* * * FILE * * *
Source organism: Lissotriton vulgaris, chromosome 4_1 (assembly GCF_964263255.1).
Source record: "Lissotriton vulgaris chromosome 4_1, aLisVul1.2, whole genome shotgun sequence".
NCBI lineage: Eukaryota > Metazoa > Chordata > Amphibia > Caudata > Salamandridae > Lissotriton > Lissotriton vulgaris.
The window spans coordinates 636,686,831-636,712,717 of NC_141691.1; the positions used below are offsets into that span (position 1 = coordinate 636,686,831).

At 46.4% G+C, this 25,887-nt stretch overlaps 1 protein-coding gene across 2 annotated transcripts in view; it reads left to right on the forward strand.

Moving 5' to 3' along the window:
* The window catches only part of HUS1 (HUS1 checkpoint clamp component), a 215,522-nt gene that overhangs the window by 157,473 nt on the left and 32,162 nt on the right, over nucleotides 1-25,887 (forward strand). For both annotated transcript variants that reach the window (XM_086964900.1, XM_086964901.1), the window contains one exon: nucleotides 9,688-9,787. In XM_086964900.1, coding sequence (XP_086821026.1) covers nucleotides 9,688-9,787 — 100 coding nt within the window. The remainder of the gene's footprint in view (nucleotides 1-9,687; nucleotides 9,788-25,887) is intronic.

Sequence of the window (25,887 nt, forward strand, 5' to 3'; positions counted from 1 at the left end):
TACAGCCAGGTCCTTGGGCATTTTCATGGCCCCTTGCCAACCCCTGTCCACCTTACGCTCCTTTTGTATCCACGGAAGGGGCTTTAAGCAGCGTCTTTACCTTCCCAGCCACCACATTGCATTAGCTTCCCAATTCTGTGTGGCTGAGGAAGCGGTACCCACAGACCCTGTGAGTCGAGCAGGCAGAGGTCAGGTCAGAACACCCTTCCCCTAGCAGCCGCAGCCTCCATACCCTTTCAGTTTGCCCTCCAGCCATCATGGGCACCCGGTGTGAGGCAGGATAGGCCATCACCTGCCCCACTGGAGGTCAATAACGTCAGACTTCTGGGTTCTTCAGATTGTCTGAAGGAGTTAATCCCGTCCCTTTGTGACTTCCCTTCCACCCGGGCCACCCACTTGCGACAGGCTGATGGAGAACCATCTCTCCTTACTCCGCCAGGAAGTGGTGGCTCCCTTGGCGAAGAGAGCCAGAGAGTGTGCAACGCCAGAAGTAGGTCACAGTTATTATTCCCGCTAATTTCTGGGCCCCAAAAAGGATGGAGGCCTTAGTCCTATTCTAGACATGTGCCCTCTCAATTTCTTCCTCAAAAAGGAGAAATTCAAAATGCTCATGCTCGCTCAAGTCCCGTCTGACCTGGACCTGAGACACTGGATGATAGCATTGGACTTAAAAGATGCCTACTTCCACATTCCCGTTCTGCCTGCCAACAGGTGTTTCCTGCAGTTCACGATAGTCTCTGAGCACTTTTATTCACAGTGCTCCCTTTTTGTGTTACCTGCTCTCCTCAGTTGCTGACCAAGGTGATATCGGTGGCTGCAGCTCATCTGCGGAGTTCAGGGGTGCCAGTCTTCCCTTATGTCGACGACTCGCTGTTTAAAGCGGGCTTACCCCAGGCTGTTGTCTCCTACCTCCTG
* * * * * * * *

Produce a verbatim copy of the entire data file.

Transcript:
Source organism: Lissotriton vulgaris, chromosome 4_1 (assembly GCF_964263255.1).
Source record: "Lissotriton vulgaris chromosome 4_1, aLisVul1.2, whole genome shotgun sequence".
NCBI lineage: Eukaryota > Metazoa > Chordata > Amphibia > Caudata > Salamandridae > Lissotriton > Lissotriton vulgaris.
The window spans coordinates 636,686,831-636,712,717 of NC_141691.1; the positions used below are offsets into that span (position 1 = coordinate 636,686,831).

At 46.4% G+C, this 25,887-nt stretch overlaps 1 protein-coding gene across 2 annotated transcripts in view; it reads left to right on the forward strand.

Moving 5' to 3' along the window:
* The window catches only part of HUS1 (HUS1 checkpoint clamp component), a 215,522-nt gene that overhangs the window by 157,473 nt on the left and 32,162 nt on the right, over nucleotides 1-25,887 (forward strand). For both annotated transcript variants that reach the window (XM_086964900.1, XM_086964901.1), the window contains one exon: nucleotides 9,688-9,787. In XM_086964900.1, coding sequence (XP_086821026.1) covers nucleotides 9,688-9,787 — 100 coding nt within the window. The remainder of the gene's footprint in view (nucleotides 1-9,687; nucleotides 9,788-25,887) is intronic.

Sequence of the window (25,887 nt, forward strand, 5' to 3'; positions counted from 1 at the left end):
TACAGCCAGGTCCTTGGGCATTTTCATGGCCCCTTGCCAACCCCTGTCCACCTTACGCTCCTTTTGTATCCACGGAAGGGGCTTTAAGCAGCGTCTTTACCTTCCCAGCCACCACATTGCATTAGCTTCCCAATTCTGTGTGGCTGAGGAAGCGGTACCCACAGACCCTGTGAGTCGAGCAGGCAGAGGTCAGGTCAGAACACCCTTCCCCTAGCAGCCGCAGCCTCCATACCCTTTCAGTTTGCCCTCCAGCCATCATGGGCACCCGGTGTGAGGCAGGATAGGCCATCACCTGCCCCACTGGAGGTCAATAACGTCAGACTTCTGGGTTCTTCAGATTGTCTGAAGGAGTTAATCCCGTCCCTTTGTGACTTCCCTTCCACCCGGGCCACCCACTTGCGACAGGCTGATGGAGAACCATCTCTCCTTACTCCGCCAGGAAGTGGTGGCTCCCTTGGCGAAGAGAGCCAGAGAGTGTGCAACGCCAGAAGTAGGTCACAGTTATTATTCCCGCTAATTTCTGGGCCCCAAAAAGGATGGAGGCCTTAGTCCTATTCTAGACATGTGCCCTCTCAATTTCTTCCTCAAAAAGGAGAAATTCAAAATGCTCATGCTCGCTCAAGTCCCGTCTGACCTGGACCTGAGACACTGGATGATAGCATTGGACTTAAAAGATGCCTACTTCCACATTCCCGTTCTGCCTGCCAACAGGTGTTTCCTGCAGTTCACGATAGTCTCTGAGCACTTTTATTCACAGTGCTCCCTTTTTGTGTTACCTGCTCTCCTCAGTTGCTGACCAAGGTGATATCGGTGGCTGCAGCTCATCTGCGGAGTTCAGGGGTGCCAGTCTTCCCTTATGTCGACGACTCGCTGTTTAAAGCGGGCTTACCCCAGGCTGTTGTCTCCTACCTCCTG